Readers' letters: ‘Poor little Scotland’ is being held back

The Queen officially opens the Crossrail line in London named after herThe Queen officially opens the Crossrail line in London named after her
The Queen officially opens the Crossrail line in London named after her
This week both the OECD and IMF forecast low growth for Great Britain’s economy over the next year, with the expected figures the lowest of any developed nation, bar sanction-hit Russia.

Given the self-inflicted economic harm from Brexit and the absence of meaningful post-Brexit opportunities, this is no surprise; the country is also struggling with higher inflation than our EU neighbours and other adverse post-Brexit economic consequences, for example the exclusion of our scientific community from world-leading EU programmes.

This also highlights the stark disconnect between Scotland’s theoretical wealth and its economic reality, and explains why equivalent size developed countries (Denmark and Ireland being two neighbouring examples) are much better off than Scotland.

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According to the World Bank, GDP per person in Denmark is $60,230 and in Ireland $93,350 – compared with a low and flatlining $46,483 for the UK. In terms of per capita GDP, both of these “little” countries are significantly more prosperous than us.

British government GERS accounting reports Scotland’s notional deficit as £36bn. However GERS allocates costs of large ‘national’ projects to Scotland as a GB Region, whether we use them or not, such as the HS2 rail project (Phase 1 Budget £45 billion), Kent’s Hinkley Point nuclear power station (estimated cost £25bn) and London’s CrossRail (estimated cost £19 bn).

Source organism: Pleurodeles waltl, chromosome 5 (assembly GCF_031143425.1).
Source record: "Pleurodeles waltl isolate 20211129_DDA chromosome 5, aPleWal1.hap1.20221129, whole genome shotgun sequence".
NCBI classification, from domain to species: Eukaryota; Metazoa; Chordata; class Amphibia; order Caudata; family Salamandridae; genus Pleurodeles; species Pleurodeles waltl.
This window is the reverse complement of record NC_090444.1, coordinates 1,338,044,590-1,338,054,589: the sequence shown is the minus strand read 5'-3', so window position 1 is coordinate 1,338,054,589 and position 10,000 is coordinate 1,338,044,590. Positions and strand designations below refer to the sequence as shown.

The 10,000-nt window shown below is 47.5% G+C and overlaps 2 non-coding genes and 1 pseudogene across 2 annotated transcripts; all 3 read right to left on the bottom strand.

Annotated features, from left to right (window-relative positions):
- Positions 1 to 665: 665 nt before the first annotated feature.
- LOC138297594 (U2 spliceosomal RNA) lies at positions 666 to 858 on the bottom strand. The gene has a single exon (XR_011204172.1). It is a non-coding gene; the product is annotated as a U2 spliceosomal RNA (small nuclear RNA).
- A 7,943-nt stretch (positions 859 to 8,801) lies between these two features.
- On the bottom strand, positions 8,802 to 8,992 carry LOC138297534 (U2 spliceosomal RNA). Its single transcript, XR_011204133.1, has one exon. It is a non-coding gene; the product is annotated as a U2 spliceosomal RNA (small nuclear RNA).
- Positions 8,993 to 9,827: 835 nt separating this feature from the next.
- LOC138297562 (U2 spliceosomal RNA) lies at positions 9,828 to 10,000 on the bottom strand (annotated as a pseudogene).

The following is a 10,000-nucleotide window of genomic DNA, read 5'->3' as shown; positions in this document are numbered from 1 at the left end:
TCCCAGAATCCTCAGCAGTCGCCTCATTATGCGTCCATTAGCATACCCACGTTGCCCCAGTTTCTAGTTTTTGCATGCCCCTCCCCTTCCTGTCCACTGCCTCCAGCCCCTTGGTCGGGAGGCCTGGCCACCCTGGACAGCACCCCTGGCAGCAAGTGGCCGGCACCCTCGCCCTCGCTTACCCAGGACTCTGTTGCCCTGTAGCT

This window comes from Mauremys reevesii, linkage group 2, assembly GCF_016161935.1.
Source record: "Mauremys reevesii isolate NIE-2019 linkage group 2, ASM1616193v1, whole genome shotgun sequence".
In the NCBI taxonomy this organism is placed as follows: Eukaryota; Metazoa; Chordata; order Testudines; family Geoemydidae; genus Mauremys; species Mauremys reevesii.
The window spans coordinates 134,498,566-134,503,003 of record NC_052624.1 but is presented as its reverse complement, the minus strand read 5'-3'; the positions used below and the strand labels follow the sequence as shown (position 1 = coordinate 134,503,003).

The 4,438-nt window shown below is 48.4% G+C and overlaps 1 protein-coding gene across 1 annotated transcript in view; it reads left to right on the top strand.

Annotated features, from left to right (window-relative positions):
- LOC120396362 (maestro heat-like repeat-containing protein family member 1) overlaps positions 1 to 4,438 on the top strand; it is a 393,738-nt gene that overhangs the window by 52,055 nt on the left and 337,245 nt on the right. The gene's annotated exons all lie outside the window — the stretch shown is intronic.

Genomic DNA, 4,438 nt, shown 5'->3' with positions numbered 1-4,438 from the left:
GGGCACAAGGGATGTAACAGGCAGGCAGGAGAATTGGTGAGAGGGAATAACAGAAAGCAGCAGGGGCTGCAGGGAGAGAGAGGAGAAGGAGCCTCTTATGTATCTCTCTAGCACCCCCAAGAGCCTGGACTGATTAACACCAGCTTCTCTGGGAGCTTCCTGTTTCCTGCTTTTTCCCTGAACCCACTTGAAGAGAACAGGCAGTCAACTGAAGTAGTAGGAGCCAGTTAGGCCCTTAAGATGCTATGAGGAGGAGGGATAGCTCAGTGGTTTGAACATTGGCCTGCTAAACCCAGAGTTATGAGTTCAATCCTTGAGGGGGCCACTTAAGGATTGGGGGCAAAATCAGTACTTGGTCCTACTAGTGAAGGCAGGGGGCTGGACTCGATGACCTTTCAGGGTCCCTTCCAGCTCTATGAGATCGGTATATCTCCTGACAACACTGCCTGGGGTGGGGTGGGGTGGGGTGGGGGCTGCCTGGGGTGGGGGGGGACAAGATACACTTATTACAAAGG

This explains the disconnect. Scotland (population 5.3 million) is trapped inside an isolated and declining GB economy and charged a contribution towards our larger neighbour’s capital infrastructure programmes. In contrast Denmark (pop. 5.8m) and Ireland (pop. 4.9m) are flourishing and connected.

The only route to a successful and prosperous Scotland, that is able to realise the benefits of its own considerable wealth, is independence and membership of the EU single market.

D Jamieson, Dunbar

Healthy disrespect for Murray’s stance

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If Ian Murray’s English Labour party can’t get a grip on the health service in Wales, what makes him think it can do any better in Scotland (News, 9 June)? Waiting lists in Wales have increased 51 per cent since the pandemic’s onset, with 700,000 patients, a quarter of the population, waiting for treatment.

As for England, when it comes to A&E waiting times, Scotland’s health service is 22 per cent better than England’s and leads the UK. Due to a lack of beds, NHS England has sent 100 women to Scotland for eating disorder treatment since 2017 at a cost of £10m. Scotland has nearly twice as many patient beds as England or Northern Ireland and 15 per cent more than Wales.

Scotland has met skin cancer diagnosis targets for more than 96 per cent of referrals and has increased the number of radiologists to detect other cancers. It has improved annual psychological services performance despite a massive increase in demand.

The reason Scotland’s health service outperforms the rest of the UK is simple. Staffing for nurses, midwives, doctors, dentists and allied health professionals is at a record high and has increased for ten years in a row. Scotland has 76 GPs per 100k whereas England has just 58. The Scottish Government, which must balance its budget because it lacks the borrowing powers of an independent nation, has still managed to resource its health service better than any other part of the UK. It has retained its 14 health boards and resisted privatisation, unlike England. Oh, and prescriptions are free.

Leah Gunn Barrett, Edinburgh

Write to the Edinburgh Evening News

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